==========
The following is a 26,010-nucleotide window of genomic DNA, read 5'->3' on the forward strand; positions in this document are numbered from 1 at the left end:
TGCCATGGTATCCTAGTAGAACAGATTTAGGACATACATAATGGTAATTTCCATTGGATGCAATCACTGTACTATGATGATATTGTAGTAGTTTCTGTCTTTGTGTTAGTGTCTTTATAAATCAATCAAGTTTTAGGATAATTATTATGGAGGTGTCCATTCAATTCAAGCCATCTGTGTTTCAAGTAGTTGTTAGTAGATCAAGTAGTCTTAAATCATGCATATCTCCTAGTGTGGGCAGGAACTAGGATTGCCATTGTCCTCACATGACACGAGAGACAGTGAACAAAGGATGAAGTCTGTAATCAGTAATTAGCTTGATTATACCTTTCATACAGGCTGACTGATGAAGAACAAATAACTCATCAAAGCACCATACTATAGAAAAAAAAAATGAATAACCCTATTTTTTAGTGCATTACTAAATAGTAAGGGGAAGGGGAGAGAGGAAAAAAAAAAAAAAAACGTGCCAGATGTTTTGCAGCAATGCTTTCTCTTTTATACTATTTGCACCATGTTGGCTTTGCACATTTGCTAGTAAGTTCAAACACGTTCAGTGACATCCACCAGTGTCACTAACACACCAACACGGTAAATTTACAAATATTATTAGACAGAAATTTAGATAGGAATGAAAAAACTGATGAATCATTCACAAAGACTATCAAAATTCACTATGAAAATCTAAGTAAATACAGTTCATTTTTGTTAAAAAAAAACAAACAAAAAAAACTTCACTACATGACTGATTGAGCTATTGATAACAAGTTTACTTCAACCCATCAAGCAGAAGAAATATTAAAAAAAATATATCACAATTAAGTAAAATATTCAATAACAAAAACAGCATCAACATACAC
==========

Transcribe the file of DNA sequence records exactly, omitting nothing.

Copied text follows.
The following is a 26,010-nucleotide window of genomic DNA, read 5'->3' on the forward strand; positions in this document are numbered from 1 at the left end:
TGCCATGGTATCCTAGTAGAACAGATTTAGGACATACATAATGGTAATTTCCATTGGATGCAATCACTGTACTATGATGATATTGTAGTAGTTTCTGTCTTTGTGTTAGTGTCTTTATAAATCAATCAAGTTTTAGGATAATTATTATGGAGGTGTCCATTCAATTCAAGCCATCTGTGTTTCAAGTAGTTGTTAGTAGATCAAGTAGTCTTAAATCATGCATATCTCCTAGTGTGGGCAGGAACTAGGATTGCCATTGTCCTCACATGACACGAGAGACAGTGAACAAAGGATGAAGTCTGTAATCAGTAATTAGCTTGATTATACCTTTCATACAGGCTGACTGATGAAGAACAAATAACTCATCAAAGCACCATACTATAGAAAAAAAAAATGAATAACCCTATTTTTTAGTGCATTACTAAATAGTAAGGGGAAGGGGAGAGAGGAAAAAAAAAAAAAAAACGTGCCAGATGTTTTGCAGCAATGCTTTCTCTTTTATACTATTTGCACCATGTTGGCTTTGCACATTTGCTAGTAAGTTCAAACACGTTCAGTGACATCCACCAGTGTCACTAACACACCAACACGGTAAATTTACAAATATTATTAGACAGAAATTTAGATAGGAATGAAAAAACTGATGAATCATTCACAAAGACTATCAAAATTCACTATGAAAATCTAAGTAAATACAGTTCATTTTTGTTAAAAAAAAACAAACAAAAAAAACTTCACTACATGACTGATTGAGCTATTGATAACAAGTTTACTTCAACCCATCAAGCAGAAGAAATATTAAAAAAAATATATCACAATTAAGTAAAATATTCAATAACAAAAACAGCATCAACATACAC